I hope your arms and hands feel better. I get similar pain sometimes from my job and knitting doesn't help. I take a lot of breaks while knitting (and working ) - sure doesn't help with my speed, but I'd rather be able to keep knitting than knit fast anyway. I also make sure to stretch.

gotta knit
05-08-2008, 08:08 PM
Definitely don't worry about your speed. If you love the yarn & the pattern you've picked, you'll want to finish whatever you're working on.

After my first couple years and several UFO's, I made myself finish things before starting the next project. Yes, many things I loved never got made, but anything I started did. This taught me to choose carefully. I still try to keep only 1 project on the go at a time, occasionally 2 or 3 if a baby gift comes up.

05-08-2008, 09:41 PM
I hope you heal soon. Your speed will slowly increase over time as you become more familiar with the processes involved in the various objects you make. I can pretty much make a sock without looking at any instructions now. I also find that my interest in knitting as well as other hobbies ebbs and flows. The project will still be there when you feel like knitting again. I would suggest making notes of where you are in the pattern and what comes next before putting it away for a time. It does make it easier to feel like picking it back up again.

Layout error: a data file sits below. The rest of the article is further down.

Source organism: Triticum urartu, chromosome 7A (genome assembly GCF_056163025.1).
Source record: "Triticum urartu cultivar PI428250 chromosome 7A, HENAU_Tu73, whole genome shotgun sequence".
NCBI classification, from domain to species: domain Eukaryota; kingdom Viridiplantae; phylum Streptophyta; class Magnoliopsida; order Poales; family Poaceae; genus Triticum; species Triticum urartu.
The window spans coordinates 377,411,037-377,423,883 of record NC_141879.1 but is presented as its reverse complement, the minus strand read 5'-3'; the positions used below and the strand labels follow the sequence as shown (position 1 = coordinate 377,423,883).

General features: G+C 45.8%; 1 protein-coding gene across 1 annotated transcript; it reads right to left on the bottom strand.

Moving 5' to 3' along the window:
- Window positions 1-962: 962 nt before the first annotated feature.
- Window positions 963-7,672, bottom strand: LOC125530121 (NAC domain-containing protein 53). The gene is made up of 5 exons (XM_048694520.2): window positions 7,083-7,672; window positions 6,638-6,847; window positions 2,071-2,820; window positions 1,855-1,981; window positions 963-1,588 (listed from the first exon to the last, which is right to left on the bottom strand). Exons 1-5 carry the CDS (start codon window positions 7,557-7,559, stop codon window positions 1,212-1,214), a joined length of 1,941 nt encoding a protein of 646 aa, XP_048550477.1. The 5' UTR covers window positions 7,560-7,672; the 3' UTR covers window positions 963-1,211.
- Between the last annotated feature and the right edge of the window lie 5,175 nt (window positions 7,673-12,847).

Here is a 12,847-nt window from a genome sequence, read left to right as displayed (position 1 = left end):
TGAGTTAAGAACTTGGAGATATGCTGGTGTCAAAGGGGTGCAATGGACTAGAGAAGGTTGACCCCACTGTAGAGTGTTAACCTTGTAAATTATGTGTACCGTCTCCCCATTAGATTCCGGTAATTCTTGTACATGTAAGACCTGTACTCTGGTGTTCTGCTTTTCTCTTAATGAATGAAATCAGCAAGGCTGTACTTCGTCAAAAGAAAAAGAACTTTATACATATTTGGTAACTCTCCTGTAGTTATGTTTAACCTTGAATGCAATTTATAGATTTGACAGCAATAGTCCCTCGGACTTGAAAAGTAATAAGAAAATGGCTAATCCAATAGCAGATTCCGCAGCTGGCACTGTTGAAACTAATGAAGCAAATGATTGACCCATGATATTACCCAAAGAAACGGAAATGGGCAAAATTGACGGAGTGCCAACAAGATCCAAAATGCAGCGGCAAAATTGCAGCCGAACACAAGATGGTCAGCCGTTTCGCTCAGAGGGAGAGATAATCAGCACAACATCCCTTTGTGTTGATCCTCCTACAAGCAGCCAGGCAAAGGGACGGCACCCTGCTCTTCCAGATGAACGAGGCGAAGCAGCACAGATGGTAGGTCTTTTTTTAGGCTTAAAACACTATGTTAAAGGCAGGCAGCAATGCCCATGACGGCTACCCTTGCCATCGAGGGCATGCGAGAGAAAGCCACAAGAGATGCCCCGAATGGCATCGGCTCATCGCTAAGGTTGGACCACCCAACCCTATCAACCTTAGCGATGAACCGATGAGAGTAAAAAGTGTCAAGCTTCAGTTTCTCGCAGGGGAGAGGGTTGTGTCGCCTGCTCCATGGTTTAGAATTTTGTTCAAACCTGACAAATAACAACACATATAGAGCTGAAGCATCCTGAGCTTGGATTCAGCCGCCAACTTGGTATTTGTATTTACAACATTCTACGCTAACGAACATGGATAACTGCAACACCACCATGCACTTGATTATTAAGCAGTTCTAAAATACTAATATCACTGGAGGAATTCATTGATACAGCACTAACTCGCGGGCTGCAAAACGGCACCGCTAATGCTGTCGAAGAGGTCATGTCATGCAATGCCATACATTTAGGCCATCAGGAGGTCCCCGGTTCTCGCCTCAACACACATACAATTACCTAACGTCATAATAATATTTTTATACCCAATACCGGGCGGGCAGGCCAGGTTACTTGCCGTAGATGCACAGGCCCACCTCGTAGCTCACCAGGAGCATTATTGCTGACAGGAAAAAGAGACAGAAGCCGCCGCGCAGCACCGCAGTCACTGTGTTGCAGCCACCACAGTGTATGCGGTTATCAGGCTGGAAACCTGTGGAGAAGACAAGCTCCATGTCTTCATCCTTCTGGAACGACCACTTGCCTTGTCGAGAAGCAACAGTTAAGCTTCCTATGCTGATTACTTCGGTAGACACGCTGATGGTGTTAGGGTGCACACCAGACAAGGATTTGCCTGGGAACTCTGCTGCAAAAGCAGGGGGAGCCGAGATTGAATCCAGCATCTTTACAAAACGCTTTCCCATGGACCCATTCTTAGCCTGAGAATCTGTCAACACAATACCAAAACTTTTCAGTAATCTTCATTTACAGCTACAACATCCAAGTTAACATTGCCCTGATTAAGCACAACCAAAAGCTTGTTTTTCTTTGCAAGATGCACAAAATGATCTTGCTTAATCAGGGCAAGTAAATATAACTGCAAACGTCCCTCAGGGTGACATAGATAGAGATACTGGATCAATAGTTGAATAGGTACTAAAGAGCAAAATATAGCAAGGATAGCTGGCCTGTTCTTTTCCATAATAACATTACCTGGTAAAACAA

05-08-2008, 10:06 PM
I think that is why I have patterns from long ago that I hate to think of parting with....."someday"!! I agree with everyone else. make what you want when you can...and enjoy!!

05-09-2008, 09:33 AM